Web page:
A Trial of Unrelated Donor Marrow Transplantation for Children with Severe Sickle Cell Disease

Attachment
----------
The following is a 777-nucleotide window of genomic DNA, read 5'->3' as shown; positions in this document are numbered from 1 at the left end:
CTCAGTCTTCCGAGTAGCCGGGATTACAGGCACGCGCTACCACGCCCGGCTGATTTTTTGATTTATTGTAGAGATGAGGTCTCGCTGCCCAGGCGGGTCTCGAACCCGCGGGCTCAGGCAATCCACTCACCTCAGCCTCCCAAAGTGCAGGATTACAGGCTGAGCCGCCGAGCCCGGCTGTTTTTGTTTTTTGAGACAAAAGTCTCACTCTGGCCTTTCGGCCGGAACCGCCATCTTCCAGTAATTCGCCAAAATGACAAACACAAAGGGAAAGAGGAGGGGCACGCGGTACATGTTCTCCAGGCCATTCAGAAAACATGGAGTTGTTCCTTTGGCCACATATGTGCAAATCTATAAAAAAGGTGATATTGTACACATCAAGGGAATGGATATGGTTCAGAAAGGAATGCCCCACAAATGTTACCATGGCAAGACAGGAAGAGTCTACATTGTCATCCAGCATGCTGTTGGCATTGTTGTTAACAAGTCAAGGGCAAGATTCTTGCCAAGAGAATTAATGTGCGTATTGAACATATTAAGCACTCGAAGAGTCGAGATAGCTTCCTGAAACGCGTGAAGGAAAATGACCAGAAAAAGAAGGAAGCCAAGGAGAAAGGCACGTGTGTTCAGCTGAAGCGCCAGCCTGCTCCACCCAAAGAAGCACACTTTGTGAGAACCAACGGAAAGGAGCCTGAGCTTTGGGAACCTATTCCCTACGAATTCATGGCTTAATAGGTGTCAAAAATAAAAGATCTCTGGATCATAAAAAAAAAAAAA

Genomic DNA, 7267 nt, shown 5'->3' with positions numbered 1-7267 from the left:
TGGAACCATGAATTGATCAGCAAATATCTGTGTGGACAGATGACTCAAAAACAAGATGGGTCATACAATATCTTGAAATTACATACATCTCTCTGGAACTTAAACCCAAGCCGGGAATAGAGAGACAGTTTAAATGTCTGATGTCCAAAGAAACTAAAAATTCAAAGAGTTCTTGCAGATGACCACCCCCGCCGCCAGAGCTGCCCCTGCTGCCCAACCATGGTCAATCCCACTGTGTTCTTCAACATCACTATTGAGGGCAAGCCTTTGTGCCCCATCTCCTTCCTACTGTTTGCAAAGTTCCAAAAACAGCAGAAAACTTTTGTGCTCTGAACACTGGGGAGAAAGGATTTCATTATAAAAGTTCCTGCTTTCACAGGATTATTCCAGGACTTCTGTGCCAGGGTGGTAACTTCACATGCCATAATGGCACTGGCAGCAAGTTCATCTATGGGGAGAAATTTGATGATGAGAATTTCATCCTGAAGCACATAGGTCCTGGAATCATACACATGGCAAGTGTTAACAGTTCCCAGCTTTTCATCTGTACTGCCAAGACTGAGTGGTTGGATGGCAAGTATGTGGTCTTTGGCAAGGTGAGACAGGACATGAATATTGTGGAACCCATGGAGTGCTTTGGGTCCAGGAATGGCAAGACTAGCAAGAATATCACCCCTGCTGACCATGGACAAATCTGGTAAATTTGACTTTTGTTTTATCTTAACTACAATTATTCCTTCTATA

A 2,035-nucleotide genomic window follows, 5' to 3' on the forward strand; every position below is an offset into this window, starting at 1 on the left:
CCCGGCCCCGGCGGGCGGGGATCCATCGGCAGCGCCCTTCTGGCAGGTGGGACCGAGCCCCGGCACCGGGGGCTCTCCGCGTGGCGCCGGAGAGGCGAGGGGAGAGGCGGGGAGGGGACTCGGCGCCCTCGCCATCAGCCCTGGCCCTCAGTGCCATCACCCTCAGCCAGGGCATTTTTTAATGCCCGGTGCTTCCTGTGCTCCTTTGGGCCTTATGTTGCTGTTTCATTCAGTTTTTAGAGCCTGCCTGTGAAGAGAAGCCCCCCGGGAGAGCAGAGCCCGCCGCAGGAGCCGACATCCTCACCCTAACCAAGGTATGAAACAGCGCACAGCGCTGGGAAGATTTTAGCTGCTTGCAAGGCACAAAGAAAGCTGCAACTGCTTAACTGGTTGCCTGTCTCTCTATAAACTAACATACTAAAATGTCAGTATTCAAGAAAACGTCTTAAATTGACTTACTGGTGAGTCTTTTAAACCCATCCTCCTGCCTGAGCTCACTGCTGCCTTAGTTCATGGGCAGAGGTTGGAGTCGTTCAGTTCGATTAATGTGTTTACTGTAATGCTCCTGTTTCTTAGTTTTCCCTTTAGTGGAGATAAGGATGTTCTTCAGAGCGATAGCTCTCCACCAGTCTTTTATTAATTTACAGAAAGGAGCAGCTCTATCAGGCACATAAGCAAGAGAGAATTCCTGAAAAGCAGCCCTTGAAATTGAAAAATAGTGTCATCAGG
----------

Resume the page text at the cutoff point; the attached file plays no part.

Children with sickle cell disease experience organ damage, impaired quality of life, and premature mortality. Allogeneic bone marrow transplant from an HLA-matched sibling can halt disease progression but is limited by donor availability. A Blood and Marrow Transplant Clinical Trials Network (BMT CTN) phase 2 trial conducted from 2008 to 2014 enrolled 30 children aged 4 to 19 years; 29 were eligible for evaluation. The primary objective was 1-year event-free survival (EFS) after HLA allele-matched (at HLA-A, -B, -C, and -DRB1 loci) unrelated donor transplant. The conditioning regimen included alemtuzumab, fludarabine, and melphalan. Graft-versus-host disease (GVHD) prophylaxis included calcineurin inhibitor, short-course methotrexate, and methylprednisolone. Transplant indications included stroke (n = 12), transcranial Doppler velocity >200 cm/s (n = 2), ≥3 vaso-occlusive pain crises per year (n = 12), or ≥2 acute chest syndrome episodes (n = 4) in the 2 years preceding enrollment. Median follow-up was 26 months (range, 12-62 months); graft rejection was 10%. The 1- and 2-year EFS rates were 76% and 69%, respectively. The corresponding rates for overall survival were 86% and 79%. The day 100 incidence rate of grade II-IV acute GVHD was 28%, and the 1-year incidence rate of chronic GVHD was 62%; 38% classified as extensive. There were 7 GVHD-related deaths. A 34% incidence of posterior reversible encephalopathy syndrome was noted in the first 6 months. Although the 1-year EFS met the prespecified target of ≥75%, this regimen cannot be considered sufficiently safe for widespread adoption without modifications to achieve more effective GVHD prophylaxis. The BMT CTN #0601 trial was registered at www.clinicaltrials.gov as #NCT00745420.